The government's housing paradox

The government's housing paradox

In his first week as Prime Minister, Boris Johnson has already promised to invest in housing – but we need quality as well as quantity.

The new administration is likely to continue with Theresa May’s ambition build at least 300,000 new homes a year; and with 222,000 new homes delivered last year, they are making some progress. But worryingly, it is beginning to look like this drive for high numbers in net additions is impacting on the quality of homes being delivered.  

To combat this, the government set up the Building Better, Building Beautiful Commission (BBBBC) to look at how we can start creating new places that people not only want to live in, but want to live next door to.

But if the new government wants to continue to build more homes that both benefit and are loved by local communities, they will need to stop pursing policies that undermine this. Most notably, they must not expand the use of Permitted Development Rights (PDR) to deliver new homes.

What’s wrong with PDR

PDR are an automatic, national grant of planning permission for certain classes of development. PDR enable developers to bypass full, local planning, which means that there’s next to no local accountability over what gets delivered.  

Significantly, local authorities cannot enter into section 106 agreements on PDR schemes. This means that they cannot secure any social housing on these schemes and are less likely to be able to secure any infrastructure benefits for communities.

Additionally, although the government wants to improve build design and quality, PDR schemes do not have to meet a local authority’s space standards. 

Building Better, Building Beautiful?

In her speech at CIH conference, Theresa May said: ‘I do not accept that, in 2019, we can only have sufficient and affordable housing by compromising on standards, safety, aesthetics, and space.’

That sentiment builds on the work of the BBBBC, which was established with the hope of tackling the poor quality design and build of homes.

In its interim report, the commission argues that beauty is intrinsic to creating good spaces – and that people are more likely to support new housing in their area if it is of good quality and design.

Both this commission and the British Social Attitudes Survey from 2017 also show that people want to be involved in developments. 51% of people stated that having a say in proposals would make them more likely to support new homes in their area. It’s not hard to understand that people like to be listened to when it comes to their neighbourhoods.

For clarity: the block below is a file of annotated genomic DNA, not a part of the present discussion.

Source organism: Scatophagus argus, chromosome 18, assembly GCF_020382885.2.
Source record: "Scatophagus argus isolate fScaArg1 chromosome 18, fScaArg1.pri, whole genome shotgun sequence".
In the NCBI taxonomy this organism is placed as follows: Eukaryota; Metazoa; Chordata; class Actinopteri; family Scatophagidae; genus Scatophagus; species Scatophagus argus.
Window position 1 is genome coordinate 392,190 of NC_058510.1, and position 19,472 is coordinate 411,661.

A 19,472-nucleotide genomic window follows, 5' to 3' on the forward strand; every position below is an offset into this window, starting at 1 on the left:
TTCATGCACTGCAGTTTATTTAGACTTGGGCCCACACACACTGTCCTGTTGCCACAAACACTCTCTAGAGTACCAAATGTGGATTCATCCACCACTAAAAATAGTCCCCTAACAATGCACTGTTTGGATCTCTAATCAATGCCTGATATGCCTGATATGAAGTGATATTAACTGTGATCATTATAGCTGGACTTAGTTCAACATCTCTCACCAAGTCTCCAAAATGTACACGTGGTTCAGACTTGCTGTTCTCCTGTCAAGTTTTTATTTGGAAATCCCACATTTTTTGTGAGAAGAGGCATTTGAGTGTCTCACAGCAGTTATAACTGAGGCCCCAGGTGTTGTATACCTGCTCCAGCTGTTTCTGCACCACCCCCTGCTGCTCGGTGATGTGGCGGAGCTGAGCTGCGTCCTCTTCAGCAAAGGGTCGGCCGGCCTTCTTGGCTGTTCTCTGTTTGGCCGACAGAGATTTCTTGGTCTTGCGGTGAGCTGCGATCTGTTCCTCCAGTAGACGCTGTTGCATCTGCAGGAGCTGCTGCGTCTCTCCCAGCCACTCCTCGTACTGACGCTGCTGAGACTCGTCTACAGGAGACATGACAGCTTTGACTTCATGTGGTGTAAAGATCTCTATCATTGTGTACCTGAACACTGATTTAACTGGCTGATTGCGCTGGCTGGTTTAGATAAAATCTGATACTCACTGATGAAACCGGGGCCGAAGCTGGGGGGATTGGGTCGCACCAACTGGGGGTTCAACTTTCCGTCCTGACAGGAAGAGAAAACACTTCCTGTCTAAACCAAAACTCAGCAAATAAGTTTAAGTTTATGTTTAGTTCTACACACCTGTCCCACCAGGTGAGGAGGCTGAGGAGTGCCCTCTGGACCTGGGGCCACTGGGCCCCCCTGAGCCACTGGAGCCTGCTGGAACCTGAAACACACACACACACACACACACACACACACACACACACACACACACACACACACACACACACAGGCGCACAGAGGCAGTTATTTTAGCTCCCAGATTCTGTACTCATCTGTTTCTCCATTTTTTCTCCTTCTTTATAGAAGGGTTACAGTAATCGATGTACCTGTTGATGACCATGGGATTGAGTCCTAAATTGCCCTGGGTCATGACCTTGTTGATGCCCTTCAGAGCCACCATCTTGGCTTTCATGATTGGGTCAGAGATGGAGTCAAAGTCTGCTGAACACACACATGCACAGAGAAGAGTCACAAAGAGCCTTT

But all of this evidence and all of this time and effort spent re-evaluating beauty in design will be undermined if the government continues to expand PDR.

It’s bad enough as it is, with conversions from office-to-residential buildings creating tiny homes that have been found to be unsafe in many places. But if the government continues with proposals to extend PDR to include demolitions of existing structures, allowing them to be rebuilt from scratch without going through the full local planning process, then the situation could get even more dire.

Unfit for Human Habitation

More and more frequently in the news, we are seeing cases of ‘homes’ created through PDR that are tiny, overcrowded and potentially unsafe for residents. In Watford, despite opposition from the Council, a new development of 15 studios and flats, some of which do not have windows, is still going ahead after an appeal from the developer.

Recently, The Times reported that the newly-enacted Homes (Fitness for Human Habitation) Act could be used to improve the quality of PDR units, giving some level of accountability for developers and enforcing an upkeep of standards.

But PDR only started being used in this way in 2013. We should not be relying on this Act to fix fundamental quality and safety issues with housing that was created at most six years ago.

It goes without saying that these houses should have been up to scratch in the first place – which they would have been if they had the proper quality checks from the outset.

If the government is spending money and resources less than a decade later to retroactively fix the issues that have arisen with these properties, then there is clearly something going seriously wrong.

Stopping Permitted Development Rights

Poor quality development comes when people have no say, when the homes delivered don’t suit local people, and when local authorities are unable to plan for the impacts of development on local services. So, basically, everything that happens when new homes are created through PDR, and everything that is avoided when you invest in high-quality social housing.

The previous government undoubtedly did good things to address the housing crisis – especially in the private rented sector. But if the new government continues to be reliant on PDR to deliver new homes, this work will be seriously undermined.

This flawed policy must end.

Instead, with the establishment of a new government must come a commitment to a major social housebuilding programme which can deliver the high quality and genuinely affordable homes that local people want, need, and deserve.

You can read Shelter’s previous blogs on permitted development rights here.  

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